Opioids include heroine, fentanyl, and prescription pain relievers such as oxycodone (OxyContin), hydrocodone (Vicodin), codeine, morphine, and others.
A diagnosis of “opioid-related disorder” is based on a problematic pattern of opioid use leading to significant impairment or distress, as demonstrated by at least two of the following factors, occurring within a 12-month period:
Opioid use disorder is rated as mild with the presence of 2-3 symptoms, moderate with 4-5 symptoms, and severe with 6 or more symptoms.
A diagnosis of “unspecified opioid-related disorder” may apply in situations in which a person shows symptoms characteristic of an opioid-related disorder, but the symptoms do not meet the full criteria for any specific opioid-related disorder or any of the disorders in the substance-related and addictive disorders diagnostic class.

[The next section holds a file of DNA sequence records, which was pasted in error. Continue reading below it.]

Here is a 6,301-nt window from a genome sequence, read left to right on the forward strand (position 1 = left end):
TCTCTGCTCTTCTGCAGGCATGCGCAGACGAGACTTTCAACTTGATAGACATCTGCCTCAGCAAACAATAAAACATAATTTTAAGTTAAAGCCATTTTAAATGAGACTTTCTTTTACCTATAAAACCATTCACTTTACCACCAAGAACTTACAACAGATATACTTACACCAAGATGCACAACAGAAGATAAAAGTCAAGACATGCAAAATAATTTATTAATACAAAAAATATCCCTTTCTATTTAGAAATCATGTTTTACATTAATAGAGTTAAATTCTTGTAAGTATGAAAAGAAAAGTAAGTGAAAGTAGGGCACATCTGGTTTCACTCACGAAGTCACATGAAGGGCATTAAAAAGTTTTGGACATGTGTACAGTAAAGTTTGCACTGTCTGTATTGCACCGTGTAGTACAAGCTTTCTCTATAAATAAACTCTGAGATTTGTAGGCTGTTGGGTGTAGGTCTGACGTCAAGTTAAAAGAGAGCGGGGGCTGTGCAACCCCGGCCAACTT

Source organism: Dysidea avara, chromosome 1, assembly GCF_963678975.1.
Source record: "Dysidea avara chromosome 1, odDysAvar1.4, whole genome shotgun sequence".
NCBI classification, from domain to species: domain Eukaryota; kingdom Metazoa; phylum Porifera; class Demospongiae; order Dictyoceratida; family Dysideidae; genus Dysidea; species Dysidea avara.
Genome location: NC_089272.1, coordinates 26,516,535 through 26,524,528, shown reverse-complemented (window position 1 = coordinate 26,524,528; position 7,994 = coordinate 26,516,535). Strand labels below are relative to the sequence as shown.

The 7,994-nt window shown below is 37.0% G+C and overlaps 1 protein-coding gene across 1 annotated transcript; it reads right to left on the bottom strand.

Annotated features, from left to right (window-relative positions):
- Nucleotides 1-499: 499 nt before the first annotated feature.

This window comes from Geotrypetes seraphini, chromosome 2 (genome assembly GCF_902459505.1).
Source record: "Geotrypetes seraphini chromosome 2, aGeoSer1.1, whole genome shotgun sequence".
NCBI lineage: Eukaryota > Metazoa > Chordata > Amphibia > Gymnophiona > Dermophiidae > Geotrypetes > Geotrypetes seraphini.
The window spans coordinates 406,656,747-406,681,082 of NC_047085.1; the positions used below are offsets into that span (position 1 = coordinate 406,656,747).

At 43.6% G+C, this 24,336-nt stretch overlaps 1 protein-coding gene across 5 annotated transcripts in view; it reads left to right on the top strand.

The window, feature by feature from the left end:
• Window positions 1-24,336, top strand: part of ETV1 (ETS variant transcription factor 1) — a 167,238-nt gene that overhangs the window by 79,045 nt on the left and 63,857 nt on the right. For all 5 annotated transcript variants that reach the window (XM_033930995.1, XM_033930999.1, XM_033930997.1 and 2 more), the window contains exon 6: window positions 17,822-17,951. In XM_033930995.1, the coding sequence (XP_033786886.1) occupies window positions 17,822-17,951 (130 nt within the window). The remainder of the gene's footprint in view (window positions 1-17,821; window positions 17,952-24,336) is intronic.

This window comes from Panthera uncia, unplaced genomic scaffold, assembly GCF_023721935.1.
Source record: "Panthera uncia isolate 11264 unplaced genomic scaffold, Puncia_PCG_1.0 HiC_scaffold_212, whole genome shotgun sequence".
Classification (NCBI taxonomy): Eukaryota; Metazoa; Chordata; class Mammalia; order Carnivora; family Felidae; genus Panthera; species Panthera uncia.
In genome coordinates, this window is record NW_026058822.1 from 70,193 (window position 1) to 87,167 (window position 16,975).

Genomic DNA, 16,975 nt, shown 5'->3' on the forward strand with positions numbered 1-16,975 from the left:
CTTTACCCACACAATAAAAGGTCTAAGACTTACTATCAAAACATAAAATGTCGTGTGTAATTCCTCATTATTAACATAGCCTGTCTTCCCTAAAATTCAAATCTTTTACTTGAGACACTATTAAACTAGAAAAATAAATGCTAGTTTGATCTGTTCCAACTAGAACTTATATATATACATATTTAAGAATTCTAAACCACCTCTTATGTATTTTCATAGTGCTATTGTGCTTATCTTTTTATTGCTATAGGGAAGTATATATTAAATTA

Mental Health Library Sources:
Information included in all topics of the Mental Health Library comes from the Desk Reference to the Diagnostic Criteria From DSM-5 and Kaplan & Sadock’s Concise Textbook of Clinical Psychiatry. Complete diagnostic and treatment information may be found within these publications.
Information within the Mental Health Library is not intended to be used for self-diagnosis purposes. Rather, it is provided as a public educational service to make people aware of mental health conditions. Please consult a qualified mental health professional for a diagnosis of any suspected mental health illness.
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